On growing old

I don’t know how to start.  I despise the sweet rhetoric that is so optimistic and feathery, and I equally abhor the moaning of old men who should have already died and who, in fact have been dead a long time but remain breathing.

My old age is apparent to any who observe me—the wrinkles, the false pregnancy (my three year old granddaughter once asked me if I was going to have a baby) and the gray hair (one is grateful for any.) But although it may not be beautiful, age, too, is in the eyes of the beholder. To many who by chance see me walking down the street I am but another old man who is occupying space on the earth that, fortunate for the population explosion, will soon be relinquished. But the beholder also includes me.

I do not look at myself unless it is utterly unavoidable. Even alone, before and after the shower, I find myself avoiding the mirror, and if a towel is handy, I drape the same over the flesh to evade its obvious message. But the kindest part is that out in the world others must look at me where I am free of it. I cannot see my face. I cannot see my rear. I cannot see my walk. I can see my belly and my feet splayed out like a duck, but only if I look down. That being so, the vision of my old age is mostly the misfortune of others.

Having come to the obvious conclusion that I am aged, those around me offer up unnecessary help. I am cautioned about a bump on the path to prevent my falling. I am helped along the way in the dark by my friends as if they can see better than I. When I wish to arise from a sitting position I am offered a hand to assist me in lifting the inglorious heap they observe sprawled out below them. None of these kindnesses reflect my need. They only acknowledge how I am observed by those who wish to be appropriately supportive in the presence of old men. Thus they have been taught, and I accept the same as a matter of entitlement.

I admit to certain infirmities. I can no longer run, for which I am thankful. Walking is easier. I tire quicker and can now take naps without criticism. Old dogs and old men sleep a lot. That one dastardly demand forces me to the bathroom several times a night and interrupts my sleep, but I know younger men who cannot go at all. I am stiff in all the wrong places which gives me the right to complain and to receive, in kind, the socially correct sympathy of my friends. Another bonus: One’s infirmities aid one in conversation with one’s peers of similar age. If nothing else we can always talk about our old, failing hearts, our old, failing teeth, our old, failing gonads, our old, failing backs, our old, failing…the potential for mutual comparisons and therefore closeness with another human being is nearly endless.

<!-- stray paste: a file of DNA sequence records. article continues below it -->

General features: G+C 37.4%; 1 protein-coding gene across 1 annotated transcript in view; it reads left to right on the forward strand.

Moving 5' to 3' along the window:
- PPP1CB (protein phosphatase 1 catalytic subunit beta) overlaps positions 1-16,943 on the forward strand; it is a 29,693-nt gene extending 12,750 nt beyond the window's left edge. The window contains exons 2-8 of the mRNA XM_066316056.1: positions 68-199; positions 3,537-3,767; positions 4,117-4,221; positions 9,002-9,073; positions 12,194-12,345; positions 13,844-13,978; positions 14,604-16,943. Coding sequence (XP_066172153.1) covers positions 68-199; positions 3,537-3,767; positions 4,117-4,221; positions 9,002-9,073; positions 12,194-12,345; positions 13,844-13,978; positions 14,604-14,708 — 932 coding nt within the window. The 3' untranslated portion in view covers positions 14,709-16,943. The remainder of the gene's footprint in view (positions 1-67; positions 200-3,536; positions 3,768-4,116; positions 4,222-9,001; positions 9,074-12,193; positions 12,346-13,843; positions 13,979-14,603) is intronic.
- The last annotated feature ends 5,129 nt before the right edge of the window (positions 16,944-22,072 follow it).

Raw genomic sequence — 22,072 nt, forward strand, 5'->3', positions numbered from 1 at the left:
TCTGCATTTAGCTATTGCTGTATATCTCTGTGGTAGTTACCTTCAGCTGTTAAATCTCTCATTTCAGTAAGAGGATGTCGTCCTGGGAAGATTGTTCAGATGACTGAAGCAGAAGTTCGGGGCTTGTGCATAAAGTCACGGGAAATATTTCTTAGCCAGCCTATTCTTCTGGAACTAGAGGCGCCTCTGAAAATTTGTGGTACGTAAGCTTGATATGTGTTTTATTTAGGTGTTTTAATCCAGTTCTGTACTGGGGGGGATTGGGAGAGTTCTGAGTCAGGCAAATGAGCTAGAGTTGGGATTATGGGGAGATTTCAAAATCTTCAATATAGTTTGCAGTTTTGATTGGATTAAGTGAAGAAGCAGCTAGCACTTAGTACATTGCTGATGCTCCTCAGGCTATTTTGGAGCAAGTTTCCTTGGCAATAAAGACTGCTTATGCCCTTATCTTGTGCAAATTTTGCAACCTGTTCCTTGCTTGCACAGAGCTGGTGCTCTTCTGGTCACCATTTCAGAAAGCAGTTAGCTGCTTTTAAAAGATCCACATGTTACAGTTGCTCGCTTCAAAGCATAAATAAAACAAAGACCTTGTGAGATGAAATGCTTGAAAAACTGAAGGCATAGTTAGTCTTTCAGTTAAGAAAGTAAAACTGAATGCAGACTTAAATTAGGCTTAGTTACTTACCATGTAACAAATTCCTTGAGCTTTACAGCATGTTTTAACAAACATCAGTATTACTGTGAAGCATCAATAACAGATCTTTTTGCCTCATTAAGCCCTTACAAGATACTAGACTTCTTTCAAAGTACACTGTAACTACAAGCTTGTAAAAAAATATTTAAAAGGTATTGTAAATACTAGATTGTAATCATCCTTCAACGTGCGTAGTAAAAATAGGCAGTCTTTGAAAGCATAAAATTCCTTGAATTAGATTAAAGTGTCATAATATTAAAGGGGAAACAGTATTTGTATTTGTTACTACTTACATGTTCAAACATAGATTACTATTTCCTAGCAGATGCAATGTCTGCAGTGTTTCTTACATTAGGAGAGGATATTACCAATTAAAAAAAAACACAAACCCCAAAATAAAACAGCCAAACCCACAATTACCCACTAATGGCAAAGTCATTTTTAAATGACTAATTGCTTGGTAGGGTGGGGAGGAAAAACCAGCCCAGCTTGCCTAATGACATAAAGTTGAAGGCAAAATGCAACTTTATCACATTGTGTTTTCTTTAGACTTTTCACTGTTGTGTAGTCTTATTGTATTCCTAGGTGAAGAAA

If I am called upon to identify someone by name an invisible shield slams down in front of the memory, a shield the name cannot penetrate. I have gotten to the place where I realize names are irrelevant to my happiness. I have an excuse for not remembering them, an advantage that a younger person does not enjoy. I also cannot remember certain events that others are quick to recall in disgusting detail. I understand the function of my mind: It retains that which is useful or important to me. That three years ago I promised something to Harvey when he next appeared in my town, a person I no longer remember, and probably never met in the first place, serves to teach those who deal with old men to get their promises in writing. That includes those who carelessly make bets with me and try a day or two later to collect. How does one remember?